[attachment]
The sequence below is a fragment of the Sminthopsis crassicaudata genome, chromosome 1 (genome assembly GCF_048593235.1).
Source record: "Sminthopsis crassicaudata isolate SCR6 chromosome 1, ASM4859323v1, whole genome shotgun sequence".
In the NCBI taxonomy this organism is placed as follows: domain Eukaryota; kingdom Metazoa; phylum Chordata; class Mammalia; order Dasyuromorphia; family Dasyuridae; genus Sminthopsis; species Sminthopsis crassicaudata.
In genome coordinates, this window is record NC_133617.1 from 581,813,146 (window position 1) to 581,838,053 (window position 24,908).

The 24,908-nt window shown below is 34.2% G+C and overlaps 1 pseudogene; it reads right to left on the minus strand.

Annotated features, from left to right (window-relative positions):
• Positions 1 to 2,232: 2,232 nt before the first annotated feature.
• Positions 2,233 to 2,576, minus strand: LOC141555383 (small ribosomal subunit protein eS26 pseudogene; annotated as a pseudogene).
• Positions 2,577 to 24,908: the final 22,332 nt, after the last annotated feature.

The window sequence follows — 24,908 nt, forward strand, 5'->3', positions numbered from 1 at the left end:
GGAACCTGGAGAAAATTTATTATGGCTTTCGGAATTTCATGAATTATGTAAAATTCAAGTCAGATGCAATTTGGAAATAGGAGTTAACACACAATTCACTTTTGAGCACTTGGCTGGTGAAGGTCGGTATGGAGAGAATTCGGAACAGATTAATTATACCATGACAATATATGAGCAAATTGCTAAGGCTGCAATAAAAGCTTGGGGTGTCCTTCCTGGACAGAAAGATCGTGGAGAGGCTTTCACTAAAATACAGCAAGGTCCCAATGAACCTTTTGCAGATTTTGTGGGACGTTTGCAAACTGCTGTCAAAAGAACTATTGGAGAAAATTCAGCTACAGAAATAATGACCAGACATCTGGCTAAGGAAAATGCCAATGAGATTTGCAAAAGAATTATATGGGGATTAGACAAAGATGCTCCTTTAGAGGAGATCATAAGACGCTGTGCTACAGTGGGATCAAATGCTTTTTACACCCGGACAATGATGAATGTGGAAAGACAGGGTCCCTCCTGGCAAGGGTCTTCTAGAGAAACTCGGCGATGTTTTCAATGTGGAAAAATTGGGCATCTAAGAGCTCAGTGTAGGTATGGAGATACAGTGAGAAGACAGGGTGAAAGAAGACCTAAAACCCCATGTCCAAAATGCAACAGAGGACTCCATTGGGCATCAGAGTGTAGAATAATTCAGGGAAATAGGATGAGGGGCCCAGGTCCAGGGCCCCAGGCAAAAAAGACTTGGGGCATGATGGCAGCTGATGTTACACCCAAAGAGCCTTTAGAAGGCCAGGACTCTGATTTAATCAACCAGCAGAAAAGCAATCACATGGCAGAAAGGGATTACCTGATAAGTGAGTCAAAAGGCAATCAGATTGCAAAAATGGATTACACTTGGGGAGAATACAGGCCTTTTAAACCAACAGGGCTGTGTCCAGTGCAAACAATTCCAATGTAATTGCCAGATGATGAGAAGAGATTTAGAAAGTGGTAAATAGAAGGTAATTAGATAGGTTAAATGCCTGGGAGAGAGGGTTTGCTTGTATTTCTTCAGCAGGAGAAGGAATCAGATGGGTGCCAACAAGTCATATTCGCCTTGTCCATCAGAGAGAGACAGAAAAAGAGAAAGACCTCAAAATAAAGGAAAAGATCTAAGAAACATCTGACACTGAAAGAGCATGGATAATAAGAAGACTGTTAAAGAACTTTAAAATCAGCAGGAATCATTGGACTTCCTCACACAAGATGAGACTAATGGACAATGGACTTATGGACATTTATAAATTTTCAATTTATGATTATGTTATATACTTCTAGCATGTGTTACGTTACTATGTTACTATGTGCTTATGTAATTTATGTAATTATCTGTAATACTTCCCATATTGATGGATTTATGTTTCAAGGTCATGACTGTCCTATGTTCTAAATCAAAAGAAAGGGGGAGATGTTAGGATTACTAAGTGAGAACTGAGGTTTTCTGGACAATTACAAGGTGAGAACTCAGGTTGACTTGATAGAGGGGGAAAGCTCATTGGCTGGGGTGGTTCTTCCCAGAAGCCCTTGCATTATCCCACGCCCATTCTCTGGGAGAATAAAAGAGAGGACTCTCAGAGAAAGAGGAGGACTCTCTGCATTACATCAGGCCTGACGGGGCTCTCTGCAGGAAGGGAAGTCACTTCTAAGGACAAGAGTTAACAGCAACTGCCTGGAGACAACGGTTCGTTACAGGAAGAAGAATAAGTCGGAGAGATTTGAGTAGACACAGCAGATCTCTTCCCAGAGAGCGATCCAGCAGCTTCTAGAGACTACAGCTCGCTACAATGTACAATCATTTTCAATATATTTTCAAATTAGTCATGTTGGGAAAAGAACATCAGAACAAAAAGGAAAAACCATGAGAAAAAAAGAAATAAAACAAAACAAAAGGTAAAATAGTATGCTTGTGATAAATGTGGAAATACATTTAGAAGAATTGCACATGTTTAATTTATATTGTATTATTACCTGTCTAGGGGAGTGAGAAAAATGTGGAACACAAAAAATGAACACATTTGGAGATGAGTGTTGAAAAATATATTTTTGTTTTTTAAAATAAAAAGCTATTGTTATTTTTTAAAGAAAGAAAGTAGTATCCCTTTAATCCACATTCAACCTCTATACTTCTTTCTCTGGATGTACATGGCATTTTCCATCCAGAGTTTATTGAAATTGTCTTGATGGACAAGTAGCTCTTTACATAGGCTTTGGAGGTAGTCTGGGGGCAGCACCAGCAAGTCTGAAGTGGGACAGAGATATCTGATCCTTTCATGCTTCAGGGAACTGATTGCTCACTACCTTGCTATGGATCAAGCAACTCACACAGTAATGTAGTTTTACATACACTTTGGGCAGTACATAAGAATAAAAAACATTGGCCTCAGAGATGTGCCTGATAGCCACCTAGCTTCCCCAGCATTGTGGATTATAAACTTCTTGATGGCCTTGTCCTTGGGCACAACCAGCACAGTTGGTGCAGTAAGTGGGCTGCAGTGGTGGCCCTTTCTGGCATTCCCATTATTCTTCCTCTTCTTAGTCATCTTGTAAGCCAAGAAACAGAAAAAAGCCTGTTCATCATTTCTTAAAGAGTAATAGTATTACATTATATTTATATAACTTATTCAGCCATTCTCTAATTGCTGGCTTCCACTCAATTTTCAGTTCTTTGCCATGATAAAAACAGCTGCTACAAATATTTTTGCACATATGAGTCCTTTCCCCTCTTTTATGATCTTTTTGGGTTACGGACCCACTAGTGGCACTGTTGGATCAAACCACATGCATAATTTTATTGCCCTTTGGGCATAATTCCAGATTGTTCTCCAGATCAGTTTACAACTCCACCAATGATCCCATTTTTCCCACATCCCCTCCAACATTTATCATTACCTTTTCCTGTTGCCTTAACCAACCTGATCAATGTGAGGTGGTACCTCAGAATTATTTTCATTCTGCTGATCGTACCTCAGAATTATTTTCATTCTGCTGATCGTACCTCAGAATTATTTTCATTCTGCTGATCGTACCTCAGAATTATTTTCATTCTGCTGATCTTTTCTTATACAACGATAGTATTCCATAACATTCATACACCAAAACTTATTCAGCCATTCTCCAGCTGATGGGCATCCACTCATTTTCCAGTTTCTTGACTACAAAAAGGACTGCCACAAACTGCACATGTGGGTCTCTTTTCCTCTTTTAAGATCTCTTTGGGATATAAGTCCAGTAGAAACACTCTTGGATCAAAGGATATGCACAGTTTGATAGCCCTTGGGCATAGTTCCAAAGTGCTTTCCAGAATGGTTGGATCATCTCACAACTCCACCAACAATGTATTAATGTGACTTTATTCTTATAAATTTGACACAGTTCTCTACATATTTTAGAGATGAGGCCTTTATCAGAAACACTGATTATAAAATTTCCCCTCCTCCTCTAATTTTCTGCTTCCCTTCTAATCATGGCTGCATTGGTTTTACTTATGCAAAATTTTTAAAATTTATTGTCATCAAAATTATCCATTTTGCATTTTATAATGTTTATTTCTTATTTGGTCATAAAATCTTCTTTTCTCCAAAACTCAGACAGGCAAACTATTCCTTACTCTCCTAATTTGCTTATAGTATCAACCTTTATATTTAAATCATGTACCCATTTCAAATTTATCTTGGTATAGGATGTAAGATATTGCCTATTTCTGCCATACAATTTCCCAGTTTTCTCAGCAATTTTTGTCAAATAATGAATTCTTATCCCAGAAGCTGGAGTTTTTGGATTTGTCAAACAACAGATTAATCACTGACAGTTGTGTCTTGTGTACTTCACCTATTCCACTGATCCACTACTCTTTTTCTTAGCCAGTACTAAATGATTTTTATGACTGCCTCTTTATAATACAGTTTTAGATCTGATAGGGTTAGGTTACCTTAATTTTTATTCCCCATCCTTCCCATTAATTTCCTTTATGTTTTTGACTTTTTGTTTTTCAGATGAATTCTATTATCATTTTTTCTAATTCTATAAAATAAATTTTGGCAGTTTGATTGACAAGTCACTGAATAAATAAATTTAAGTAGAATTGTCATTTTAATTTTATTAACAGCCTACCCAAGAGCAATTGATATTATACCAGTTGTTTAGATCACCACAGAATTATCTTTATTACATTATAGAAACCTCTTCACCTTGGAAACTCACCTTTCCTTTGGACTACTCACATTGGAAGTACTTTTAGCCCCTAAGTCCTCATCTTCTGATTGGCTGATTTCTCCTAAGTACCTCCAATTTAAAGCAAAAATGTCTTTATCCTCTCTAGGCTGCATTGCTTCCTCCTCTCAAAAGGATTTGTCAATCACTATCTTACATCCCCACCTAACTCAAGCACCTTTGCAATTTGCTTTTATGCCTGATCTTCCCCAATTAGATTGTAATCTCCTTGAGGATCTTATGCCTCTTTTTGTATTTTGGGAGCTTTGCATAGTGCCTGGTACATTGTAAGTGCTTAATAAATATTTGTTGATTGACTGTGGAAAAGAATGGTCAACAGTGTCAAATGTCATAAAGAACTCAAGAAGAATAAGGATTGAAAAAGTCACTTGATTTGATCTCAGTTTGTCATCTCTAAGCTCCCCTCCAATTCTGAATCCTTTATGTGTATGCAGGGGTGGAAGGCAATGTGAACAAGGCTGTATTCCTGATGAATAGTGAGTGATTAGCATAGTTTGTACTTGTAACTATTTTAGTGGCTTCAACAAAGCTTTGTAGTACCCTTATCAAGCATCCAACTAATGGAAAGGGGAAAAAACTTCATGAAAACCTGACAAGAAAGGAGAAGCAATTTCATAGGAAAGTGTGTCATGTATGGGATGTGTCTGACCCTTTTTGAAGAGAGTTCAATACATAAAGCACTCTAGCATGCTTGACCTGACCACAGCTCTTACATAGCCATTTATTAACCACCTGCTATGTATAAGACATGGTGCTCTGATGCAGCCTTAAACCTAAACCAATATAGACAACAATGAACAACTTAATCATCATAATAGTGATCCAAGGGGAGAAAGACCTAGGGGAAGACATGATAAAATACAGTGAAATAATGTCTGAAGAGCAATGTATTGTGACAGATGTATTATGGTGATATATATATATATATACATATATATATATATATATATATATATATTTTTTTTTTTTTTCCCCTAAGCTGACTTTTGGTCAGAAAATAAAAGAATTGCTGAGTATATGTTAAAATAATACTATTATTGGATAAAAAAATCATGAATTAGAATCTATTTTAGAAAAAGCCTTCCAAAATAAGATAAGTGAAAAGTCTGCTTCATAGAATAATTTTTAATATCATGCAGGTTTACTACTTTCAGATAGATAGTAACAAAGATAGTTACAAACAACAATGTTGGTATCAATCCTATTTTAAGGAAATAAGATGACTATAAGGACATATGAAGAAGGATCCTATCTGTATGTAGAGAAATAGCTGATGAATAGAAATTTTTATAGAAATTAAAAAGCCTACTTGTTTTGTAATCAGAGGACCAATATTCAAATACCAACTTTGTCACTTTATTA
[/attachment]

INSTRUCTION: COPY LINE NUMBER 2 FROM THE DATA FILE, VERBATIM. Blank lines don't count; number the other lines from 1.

Source record: "Sminthopsis crassicaudata isolate SCR6 chromosome 1, ASM4859323v1, whole genome shotgun sequence".